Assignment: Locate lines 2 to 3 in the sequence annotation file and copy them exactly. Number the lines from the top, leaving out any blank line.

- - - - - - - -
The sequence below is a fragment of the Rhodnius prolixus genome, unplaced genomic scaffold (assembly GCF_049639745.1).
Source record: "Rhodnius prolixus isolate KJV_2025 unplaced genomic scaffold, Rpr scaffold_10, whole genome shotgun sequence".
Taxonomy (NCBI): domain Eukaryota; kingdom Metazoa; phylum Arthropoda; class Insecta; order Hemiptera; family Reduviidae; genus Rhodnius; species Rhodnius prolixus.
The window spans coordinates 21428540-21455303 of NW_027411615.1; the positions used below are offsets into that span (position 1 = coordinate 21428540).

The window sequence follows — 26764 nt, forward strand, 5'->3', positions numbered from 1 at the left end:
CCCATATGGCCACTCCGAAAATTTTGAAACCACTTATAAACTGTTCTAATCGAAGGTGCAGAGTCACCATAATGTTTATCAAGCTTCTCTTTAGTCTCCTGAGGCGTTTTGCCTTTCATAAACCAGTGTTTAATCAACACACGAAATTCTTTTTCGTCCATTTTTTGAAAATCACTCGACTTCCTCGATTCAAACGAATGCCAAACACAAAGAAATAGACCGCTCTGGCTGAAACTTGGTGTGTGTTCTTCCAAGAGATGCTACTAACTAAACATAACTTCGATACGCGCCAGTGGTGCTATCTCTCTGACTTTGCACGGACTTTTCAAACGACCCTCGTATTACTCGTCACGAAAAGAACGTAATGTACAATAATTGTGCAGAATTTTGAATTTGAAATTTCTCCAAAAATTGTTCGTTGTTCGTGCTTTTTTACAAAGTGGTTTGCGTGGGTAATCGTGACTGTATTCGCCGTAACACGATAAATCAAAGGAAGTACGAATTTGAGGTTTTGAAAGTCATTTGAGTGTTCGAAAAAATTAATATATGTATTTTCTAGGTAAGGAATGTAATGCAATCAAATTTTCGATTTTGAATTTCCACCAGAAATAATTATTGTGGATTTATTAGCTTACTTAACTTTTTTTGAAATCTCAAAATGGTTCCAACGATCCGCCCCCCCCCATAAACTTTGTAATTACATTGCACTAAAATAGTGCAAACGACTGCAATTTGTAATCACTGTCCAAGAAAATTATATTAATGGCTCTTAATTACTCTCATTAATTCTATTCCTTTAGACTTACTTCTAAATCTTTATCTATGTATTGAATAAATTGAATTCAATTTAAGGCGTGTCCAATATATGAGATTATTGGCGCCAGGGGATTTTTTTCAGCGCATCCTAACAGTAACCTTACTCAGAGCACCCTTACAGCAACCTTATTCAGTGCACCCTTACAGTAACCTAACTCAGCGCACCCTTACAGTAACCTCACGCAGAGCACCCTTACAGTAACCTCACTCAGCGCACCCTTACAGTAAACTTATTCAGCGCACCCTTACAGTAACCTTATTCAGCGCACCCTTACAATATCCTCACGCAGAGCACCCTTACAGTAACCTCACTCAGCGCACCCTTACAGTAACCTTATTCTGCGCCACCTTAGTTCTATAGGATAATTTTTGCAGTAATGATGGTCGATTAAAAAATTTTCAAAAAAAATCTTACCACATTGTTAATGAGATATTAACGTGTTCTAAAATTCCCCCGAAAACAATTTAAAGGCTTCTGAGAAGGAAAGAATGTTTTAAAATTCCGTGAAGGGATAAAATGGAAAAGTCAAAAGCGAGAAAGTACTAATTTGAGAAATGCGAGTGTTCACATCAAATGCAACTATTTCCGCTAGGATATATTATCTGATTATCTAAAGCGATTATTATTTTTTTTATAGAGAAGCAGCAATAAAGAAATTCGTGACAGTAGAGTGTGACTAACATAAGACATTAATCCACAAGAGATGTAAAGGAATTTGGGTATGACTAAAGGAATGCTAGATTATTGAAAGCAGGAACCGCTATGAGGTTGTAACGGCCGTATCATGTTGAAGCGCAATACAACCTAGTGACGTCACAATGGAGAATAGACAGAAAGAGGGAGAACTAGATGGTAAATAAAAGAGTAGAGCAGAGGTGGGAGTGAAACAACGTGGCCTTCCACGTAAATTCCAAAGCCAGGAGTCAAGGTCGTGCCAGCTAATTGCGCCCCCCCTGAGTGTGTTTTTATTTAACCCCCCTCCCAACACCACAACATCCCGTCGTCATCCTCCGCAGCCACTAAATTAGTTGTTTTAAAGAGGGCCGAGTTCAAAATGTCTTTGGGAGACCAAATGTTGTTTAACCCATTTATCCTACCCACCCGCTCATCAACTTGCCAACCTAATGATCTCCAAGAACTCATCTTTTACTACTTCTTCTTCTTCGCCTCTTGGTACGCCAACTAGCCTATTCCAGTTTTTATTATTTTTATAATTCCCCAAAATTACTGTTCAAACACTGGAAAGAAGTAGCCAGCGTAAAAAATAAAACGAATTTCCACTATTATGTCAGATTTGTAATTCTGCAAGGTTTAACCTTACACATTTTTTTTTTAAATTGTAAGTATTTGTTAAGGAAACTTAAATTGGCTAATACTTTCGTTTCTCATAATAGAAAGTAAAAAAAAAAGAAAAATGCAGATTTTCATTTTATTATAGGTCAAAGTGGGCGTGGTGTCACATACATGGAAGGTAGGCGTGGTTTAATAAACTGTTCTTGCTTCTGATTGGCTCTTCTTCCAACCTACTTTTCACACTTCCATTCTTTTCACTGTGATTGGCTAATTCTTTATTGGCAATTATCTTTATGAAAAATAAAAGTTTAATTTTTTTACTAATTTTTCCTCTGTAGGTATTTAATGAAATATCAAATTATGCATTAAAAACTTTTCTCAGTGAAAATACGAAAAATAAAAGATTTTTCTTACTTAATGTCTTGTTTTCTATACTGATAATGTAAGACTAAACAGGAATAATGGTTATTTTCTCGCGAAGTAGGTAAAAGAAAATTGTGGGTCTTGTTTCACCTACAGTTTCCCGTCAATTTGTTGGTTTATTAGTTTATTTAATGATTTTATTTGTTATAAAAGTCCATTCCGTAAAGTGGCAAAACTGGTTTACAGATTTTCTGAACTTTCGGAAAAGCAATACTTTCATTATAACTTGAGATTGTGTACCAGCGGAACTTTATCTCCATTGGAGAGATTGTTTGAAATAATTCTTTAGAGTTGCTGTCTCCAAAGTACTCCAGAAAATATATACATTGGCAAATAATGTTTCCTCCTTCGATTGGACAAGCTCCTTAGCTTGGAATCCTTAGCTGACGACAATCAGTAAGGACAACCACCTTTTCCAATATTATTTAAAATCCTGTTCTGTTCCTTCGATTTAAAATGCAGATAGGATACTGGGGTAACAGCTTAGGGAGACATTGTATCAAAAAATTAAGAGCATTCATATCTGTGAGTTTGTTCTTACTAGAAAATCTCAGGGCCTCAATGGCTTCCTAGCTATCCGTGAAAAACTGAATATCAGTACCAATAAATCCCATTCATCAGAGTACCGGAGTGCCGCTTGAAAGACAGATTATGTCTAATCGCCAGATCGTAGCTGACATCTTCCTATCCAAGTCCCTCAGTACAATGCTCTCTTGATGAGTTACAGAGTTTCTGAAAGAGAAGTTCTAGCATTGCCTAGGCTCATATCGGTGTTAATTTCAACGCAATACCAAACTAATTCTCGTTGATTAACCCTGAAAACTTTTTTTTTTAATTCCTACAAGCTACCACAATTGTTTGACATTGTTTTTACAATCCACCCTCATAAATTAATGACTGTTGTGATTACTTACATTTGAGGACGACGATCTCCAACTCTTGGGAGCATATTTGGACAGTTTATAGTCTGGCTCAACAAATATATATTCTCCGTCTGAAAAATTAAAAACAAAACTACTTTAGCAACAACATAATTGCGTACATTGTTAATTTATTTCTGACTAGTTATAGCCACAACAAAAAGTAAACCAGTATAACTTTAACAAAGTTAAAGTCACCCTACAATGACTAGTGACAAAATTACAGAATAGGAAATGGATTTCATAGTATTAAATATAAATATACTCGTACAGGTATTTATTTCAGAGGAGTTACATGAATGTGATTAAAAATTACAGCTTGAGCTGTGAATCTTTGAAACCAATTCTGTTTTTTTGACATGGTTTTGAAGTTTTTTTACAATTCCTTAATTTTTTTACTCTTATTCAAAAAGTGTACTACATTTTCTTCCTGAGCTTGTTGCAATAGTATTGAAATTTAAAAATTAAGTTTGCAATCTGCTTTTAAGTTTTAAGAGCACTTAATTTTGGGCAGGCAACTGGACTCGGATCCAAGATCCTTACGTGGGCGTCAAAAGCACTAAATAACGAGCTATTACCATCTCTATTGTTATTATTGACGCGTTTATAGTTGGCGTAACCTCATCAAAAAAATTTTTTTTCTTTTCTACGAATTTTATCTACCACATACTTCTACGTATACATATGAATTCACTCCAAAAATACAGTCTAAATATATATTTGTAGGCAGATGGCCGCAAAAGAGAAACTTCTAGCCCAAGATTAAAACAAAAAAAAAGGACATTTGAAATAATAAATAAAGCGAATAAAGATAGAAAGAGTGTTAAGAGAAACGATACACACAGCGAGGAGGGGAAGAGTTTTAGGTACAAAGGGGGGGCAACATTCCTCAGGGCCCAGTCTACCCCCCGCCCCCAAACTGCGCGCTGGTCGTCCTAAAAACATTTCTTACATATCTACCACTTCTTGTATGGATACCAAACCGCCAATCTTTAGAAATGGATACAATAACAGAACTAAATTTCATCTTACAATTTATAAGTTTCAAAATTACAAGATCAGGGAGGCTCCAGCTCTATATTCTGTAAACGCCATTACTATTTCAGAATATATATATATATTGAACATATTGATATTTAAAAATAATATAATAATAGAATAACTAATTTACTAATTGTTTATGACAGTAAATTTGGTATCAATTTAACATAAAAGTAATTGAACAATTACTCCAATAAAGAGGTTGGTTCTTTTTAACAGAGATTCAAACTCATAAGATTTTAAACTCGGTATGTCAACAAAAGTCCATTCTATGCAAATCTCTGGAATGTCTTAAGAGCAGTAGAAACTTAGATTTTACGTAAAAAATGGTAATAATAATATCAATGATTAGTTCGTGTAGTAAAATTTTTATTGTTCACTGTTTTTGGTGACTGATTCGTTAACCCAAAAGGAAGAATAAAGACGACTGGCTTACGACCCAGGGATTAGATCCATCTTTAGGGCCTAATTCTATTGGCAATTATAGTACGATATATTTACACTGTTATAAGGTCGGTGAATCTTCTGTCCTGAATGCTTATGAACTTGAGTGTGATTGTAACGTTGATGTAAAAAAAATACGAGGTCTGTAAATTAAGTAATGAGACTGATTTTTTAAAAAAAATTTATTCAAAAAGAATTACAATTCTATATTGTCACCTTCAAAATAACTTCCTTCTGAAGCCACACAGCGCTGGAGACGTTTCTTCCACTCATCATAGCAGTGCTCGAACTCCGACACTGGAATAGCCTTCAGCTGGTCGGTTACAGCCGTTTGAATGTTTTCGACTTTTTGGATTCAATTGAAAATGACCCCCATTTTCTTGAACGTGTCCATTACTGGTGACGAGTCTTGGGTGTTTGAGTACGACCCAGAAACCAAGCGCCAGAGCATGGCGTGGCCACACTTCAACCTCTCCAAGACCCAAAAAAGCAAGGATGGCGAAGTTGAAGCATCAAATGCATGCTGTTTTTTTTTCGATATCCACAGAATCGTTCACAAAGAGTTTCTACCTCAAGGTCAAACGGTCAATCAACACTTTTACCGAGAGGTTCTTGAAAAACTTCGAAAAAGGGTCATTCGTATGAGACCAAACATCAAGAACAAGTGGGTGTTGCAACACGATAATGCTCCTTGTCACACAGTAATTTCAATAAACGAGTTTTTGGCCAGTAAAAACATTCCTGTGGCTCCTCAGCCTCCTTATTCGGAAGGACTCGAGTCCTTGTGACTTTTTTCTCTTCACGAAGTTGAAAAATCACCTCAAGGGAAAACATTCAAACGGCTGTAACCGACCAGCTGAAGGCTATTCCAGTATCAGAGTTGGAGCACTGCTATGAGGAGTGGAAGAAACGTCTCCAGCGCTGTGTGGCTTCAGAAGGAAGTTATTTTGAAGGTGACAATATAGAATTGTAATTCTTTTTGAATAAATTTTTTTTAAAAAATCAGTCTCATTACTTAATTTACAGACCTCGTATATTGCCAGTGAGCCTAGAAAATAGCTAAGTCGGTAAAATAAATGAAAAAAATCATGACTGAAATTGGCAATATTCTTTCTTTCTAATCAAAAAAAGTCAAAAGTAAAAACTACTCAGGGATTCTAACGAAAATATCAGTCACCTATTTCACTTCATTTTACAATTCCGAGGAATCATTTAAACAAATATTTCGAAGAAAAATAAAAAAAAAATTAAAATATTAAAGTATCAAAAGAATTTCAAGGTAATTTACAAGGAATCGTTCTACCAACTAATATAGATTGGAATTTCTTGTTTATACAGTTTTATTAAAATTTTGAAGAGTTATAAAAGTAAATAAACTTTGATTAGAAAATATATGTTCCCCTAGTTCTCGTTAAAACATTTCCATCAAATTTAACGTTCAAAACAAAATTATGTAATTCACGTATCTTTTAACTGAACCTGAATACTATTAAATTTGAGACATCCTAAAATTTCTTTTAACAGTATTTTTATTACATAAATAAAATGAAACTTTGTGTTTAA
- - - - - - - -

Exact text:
Source record: "Rhodnius prolixus isolate KJV_2025 unplaced genomic scaffold, Rpr scaffold_10, whole genome shotgun sequence".
Taxonomy (NCBI): domain Eukaryota; kingdom Metazoa; phylum Arthropoda; class Insecta; order Hemiptera; family Reduviidae; genus Rhodnius; species Rhodnius prolixus.